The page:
Howard has also seized upon the so-called war on terror to tear up democratic rights and vilify Muslims at home. In his press conference yesterday, he again portrayed the war as a struggle between Western civilisation and Islamist terrorists.
“We all should understand what is at stake: an American or western defeat in Iraq will be an unbelievable boost to terrorism and if America is defeated in Iraq, it is hard to see how the longer term fight against terrorism can be won,” he declared.
“If the West retreats in Iraq, if America retreats in Iraq then that has enormous consequences for the stability of the Middle East and it will also be an enormous boost to terrorism in our part of the world... The alternatives the president faced were either to announce what he announced or effectively indicate that the West could not win in Iraq and start making arrangements, however it might be camouflaged, for a withdrawal. I believe in the circumstances the president chose the only realistic option.”
According to Howard’s twisted logic, all Iraqi resistance to the US-led occupation amounts to terrorism, while peace and democracy find expression in the foreign forces that have been responsible for the deaths of an estimated 655,000 Iraqis and atrocities including the tortures at Abu Ghraib, the Haditha massacre, and the obliteration of Fallujah.
The prime minister is able to get away with this only because of the pro-war stance of the Australian media and the opposition Labor Party. Every newspaper, ranging from the Murdoch press to the “liberal” Sydney Morning Herald and Age, today published editorials supporting Bush’s plan, albeit with certain tactical concerns.
Labor leader Kevin Rudd expressed his hope that Bush’s plan to escalate the war and subjugate the Iraqi people would succeed. “I think it’s very important that on days like this all people of goodwill express a determination and a hope that this new announcement from President Bush produces good results for the Iraqi people,” he stated.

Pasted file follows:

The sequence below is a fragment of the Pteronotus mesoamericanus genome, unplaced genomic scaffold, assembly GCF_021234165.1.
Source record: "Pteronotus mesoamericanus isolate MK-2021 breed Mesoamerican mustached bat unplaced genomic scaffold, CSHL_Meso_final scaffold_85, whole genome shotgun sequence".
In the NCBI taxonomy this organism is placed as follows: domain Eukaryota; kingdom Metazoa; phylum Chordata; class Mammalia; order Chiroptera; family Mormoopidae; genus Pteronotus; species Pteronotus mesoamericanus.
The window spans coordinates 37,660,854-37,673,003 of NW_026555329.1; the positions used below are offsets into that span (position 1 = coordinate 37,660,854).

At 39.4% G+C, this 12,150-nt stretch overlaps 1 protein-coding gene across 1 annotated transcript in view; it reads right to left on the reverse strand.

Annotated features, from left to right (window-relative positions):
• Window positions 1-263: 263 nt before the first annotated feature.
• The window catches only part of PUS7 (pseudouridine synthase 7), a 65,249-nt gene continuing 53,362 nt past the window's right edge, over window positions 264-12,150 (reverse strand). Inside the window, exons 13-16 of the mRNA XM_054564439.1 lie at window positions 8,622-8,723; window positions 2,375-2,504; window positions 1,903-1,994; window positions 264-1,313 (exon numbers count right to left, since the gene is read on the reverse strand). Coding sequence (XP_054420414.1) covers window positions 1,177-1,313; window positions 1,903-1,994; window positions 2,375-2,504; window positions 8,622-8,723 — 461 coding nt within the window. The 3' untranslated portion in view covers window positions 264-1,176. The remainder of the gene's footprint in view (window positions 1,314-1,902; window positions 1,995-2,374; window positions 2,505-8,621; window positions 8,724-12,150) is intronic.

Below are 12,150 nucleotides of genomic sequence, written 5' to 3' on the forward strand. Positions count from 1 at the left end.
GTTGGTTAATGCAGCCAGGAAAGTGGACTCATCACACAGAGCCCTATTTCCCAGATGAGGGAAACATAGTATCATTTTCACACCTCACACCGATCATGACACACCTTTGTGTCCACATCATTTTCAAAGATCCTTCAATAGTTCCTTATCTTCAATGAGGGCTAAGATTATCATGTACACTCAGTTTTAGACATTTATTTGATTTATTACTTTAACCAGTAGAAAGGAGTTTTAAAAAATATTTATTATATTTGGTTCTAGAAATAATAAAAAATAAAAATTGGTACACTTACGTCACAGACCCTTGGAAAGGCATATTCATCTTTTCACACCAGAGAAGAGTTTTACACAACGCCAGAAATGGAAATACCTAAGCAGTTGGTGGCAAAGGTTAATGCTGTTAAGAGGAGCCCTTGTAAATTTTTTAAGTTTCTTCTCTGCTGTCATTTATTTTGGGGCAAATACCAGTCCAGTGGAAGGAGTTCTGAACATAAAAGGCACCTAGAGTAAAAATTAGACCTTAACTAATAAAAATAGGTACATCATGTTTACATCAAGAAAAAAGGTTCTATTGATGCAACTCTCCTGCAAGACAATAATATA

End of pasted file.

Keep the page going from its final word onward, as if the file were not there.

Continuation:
Rudd praised Bush for “changing course” and criticised Howard for not doing likewise. “President Bush accepts responsibility for policy failure in Iraq, but Howard remains silent,” he declared. “Mr Howard should come out of hiding, front the Australian people like President Bush has done, and explain how this new strategy for Iraq is going to work ... explain how this new strategy will succeed in winning the way in Iraq.”
These remarks once again highlight Labor’s pro-war position. While the party calls for a scheduled withdrawal of Australian troops on the ground, this is only in order to redeploy them to Afghanistan and the South Pacific. Moreover, Labor backs the ongoing occupation of Iraq by US forces and fully supports the Bush administration’s war aims. Rudd again emphasised on Wednesday that any withdrawal of Australian troops under a Labor government would be “within a reasonable timeframe, so that we wouldn’t leave our American ally immediately in the lurch”.
The sentiments of the majority of Australians, who oppose the illegal occupation in Iraq and want an immediate end to the war, find no expression within the official political and media framework. Like their American counterparts, Australian working people and youth have been completely disenfranchised by the existing political set-up. The struggle that must urgently be taken up against the Iraq war can only be developed on an independent, socialist and internationalist basis, in direct opposition to the establishment parties.